IBM Request For Enhancement (RFE) database – ask and you shall receive

Many times I have been asked by IBM customers to pass along a request for new features to the IBM product management team. Which I did. Some of those features got implemented, and some are still on the To Do list with relatively low priority, which means the implementation time frame for these low priority features is not defined yet. And chances are they will never be done, unless…

For the better part of last week I participated in a joint planning effort where leaders of the development team, product management, sales and marketing came together to brainstorm the future of the WebSphere Application Server. This is a regular event that usually takes place in Raleigh, NC (last week was no exception). I represented the sales and technical sales community and hopefully did not cause too much trouble :-), but it was a very fun thing to do.

The thing that really impressed me was the fact that the final voting process for new features started with looking at feature requests submitted by and voted upon by IBM customers. If you think that there is this secret database for Fortune 100 companies to submit requests to IBM you are wrong. This database is called IBM Request for Enhancement (RFE) database and any IBM customer or IBMer can:

  • submit feature requests for any IBM product in a matter of 3 minutes
    (by the way – this covers all software and hardware, including my favorites WMQ, WAS, IPAS, IIB, etc.)
  • search and view existing feature requests
  • vote for existing feature requests
  • subscribe to RFE updates (meaning you will get notified when your favorite RFE changes its status)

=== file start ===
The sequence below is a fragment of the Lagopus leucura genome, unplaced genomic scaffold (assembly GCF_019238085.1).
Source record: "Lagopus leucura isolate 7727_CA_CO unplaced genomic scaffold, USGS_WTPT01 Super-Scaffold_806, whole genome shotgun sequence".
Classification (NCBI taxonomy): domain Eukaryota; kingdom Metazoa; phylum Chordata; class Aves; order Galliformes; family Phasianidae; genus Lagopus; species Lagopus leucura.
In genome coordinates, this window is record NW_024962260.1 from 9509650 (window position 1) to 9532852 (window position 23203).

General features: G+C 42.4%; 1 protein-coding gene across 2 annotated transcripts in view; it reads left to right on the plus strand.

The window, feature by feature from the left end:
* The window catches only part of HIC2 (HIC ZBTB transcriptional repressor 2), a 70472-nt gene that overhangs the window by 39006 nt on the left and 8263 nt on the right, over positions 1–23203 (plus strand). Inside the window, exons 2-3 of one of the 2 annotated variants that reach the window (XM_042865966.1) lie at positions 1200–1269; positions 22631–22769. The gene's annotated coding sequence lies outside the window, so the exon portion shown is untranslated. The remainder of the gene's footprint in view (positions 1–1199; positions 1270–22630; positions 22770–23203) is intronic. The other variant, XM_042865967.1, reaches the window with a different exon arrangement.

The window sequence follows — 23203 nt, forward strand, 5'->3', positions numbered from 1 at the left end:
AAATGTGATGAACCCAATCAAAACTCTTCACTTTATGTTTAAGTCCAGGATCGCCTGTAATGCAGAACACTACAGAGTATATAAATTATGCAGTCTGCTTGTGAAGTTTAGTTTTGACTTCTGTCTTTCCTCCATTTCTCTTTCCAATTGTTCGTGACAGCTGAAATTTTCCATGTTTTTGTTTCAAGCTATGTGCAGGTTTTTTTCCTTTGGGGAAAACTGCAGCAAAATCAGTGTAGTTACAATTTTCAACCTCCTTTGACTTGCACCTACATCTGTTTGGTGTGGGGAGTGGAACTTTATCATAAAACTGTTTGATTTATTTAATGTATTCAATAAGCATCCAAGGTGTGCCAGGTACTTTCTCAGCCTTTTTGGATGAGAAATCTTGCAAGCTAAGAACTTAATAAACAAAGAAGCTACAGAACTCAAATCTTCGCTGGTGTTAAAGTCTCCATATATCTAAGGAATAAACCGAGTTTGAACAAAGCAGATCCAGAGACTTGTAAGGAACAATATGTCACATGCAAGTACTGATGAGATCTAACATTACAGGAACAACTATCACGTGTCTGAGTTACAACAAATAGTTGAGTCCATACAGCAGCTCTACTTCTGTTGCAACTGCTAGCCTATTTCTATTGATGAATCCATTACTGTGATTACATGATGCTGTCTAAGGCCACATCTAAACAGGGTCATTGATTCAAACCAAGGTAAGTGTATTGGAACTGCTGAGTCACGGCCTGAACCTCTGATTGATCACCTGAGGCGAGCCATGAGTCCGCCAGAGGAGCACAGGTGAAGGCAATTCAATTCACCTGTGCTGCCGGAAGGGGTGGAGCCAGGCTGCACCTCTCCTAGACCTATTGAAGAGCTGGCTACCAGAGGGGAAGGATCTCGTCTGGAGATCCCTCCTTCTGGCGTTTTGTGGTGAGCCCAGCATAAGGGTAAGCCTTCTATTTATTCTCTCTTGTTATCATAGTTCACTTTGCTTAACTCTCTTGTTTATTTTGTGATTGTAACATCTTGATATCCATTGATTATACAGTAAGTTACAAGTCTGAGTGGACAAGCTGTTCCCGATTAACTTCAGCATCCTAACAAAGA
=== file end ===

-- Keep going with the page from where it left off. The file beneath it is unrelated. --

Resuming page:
Here is what happens next:

  • Before the strategy planning meeting (like the one we had last week) product management folks scrub the database and validate requests for a product of interest (to make sure the requests come from legitimate sources and is not some kind of BS)
  • Then requests are sorted by the number of customer votes (there is special consideration given for votes from different companies vs. votes from the same company)
  • The final sorted list of requests is discussed and voted upon – before any other requests or ideas from other sources

What this really means is that customer submitted and voted RFEs get the highest priority when planning the product and if you are one of those customers – you have a LOT of influence on what is going to happen with the next few versions of your favorite product.

What are you waiting for? Go ahead and take a look at the RFEs for your product of interest, vote and submit new RFEs to help IBM deliver better products to you – our customer.



PS. I am not sure what is going to happen if there was a request for free beer and it was voted by 1,000 companies?

Categories: News


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